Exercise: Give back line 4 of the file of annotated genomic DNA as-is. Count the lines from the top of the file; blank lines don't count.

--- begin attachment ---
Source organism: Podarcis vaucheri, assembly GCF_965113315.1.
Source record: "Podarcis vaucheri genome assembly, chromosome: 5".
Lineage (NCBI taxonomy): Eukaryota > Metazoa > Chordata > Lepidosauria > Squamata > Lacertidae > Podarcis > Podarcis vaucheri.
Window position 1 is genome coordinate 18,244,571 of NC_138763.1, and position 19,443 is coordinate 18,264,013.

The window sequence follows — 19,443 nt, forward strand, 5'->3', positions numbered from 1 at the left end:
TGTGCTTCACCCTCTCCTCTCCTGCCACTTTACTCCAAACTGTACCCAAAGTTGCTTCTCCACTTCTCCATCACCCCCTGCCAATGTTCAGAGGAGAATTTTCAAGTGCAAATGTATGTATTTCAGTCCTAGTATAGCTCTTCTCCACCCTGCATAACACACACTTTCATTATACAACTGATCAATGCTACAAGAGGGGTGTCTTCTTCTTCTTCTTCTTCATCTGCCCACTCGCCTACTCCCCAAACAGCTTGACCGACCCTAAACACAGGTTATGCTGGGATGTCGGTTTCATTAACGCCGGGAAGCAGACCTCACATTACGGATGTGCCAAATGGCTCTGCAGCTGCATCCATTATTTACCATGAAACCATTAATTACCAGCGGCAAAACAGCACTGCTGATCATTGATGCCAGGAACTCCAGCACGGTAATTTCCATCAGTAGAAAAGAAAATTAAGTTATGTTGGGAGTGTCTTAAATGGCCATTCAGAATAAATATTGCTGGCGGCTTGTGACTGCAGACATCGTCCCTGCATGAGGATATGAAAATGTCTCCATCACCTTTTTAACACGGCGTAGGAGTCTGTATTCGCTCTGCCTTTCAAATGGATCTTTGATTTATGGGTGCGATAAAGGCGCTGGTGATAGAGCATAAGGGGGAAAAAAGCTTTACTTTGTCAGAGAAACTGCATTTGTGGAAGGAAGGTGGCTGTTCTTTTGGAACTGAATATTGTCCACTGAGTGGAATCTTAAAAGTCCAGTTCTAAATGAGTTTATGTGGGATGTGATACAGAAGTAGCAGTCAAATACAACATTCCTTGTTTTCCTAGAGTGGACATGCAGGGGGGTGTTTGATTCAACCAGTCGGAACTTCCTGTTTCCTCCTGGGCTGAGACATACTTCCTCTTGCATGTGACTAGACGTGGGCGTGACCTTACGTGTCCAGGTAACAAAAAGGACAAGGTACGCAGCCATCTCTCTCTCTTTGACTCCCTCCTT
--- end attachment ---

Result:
Window position 1 is genome coordinate 18,244,571 of NC_138763.1, and position 19,443 is coordinate 18,264,013.